A granular material on an incline plane, from simulations by Silbert and coworkers (2002)
For example, if a granular material is heaped on an inclined plane, then the large scale state of the system depends on the angle of the plane. For large angles the granular material flows like a non-Newtonian liquid. For small angles the granular material will behave like a solid and remain stationary. The value of the critical angle between these phases depends on the preparation history, and the transition between the phases is a manifestation of the glass transition. As you can see, there is a lot of interesting and complex physics to be understood by studying just the large scale properties of a granular material in such a simple arrangement. As the composition becomes more complicated, the behavior becomes even richer.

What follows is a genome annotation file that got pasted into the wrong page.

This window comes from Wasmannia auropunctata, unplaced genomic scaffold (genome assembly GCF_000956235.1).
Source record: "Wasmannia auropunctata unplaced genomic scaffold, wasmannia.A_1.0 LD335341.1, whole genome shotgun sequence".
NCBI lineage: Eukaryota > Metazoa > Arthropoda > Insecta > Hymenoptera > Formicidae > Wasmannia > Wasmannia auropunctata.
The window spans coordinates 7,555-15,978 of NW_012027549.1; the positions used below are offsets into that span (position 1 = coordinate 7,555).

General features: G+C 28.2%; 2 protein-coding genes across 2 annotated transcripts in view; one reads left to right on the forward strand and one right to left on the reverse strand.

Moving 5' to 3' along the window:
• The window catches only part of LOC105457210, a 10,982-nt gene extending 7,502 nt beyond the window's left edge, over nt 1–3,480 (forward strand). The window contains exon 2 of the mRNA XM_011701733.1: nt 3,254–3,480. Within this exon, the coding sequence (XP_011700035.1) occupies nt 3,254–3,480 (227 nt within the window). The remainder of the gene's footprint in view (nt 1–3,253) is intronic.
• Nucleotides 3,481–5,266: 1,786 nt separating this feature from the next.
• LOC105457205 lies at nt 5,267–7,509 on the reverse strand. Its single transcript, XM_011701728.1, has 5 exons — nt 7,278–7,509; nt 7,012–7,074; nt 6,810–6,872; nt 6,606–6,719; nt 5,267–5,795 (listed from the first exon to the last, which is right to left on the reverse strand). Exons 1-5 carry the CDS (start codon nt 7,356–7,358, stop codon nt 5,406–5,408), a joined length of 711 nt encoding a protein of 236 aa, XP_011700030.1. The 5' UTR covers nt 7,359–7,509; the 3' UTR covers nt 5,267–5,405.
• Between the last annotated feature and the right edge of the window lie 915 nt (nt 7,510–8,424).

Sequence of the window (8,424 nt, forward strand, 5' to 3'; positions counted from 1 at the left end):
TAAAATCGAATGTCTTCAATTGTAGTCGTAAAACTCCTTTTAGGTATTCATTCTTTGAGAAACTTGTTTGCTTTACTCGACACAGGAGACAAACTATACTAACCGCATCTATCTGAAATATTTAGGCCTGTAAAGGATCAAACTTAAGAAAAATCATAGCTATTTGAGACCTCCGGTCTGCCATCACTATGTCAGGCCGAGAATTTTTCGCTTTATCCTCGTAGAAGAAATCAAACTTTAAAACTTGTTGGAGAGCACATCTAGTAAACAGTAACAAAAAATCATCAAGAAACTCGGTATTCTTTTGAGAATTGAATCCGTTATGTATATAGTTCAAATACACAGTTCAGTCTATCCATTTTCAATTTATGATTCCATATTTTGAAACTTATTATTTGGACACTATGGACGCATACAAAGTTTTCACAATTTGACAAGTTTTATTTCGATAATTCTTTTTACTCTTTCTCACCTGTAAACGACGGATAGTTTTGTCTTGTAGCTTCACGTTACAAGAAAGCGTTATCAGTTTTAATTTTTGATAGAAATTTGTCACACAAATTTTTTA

From a small scale point of view, the characteristics that make granular materials interesting are inelastic collisions and the unimportance of temperature. Because collisions between particles are inelastic then the energy of a granular material is a dynamic quantity, and because the particles that make up a granular materials are macroscopic then temperature does not produce significant motion. Ultimately we would like to describe the properties of a granular material using statistical arguments, but since there is no well defined energy or temperature then conventional equilibrium statistical mechanics does not apply. A full understanding of granular materials will require an extension of statistical mechanics, which is of great fundamental interest. One central question concerning such a statistical theory is whether the robust yet fragile concept central to complexity in the HOT approach is apparent in a granular material, which is very simple compared to ecological and biological systems.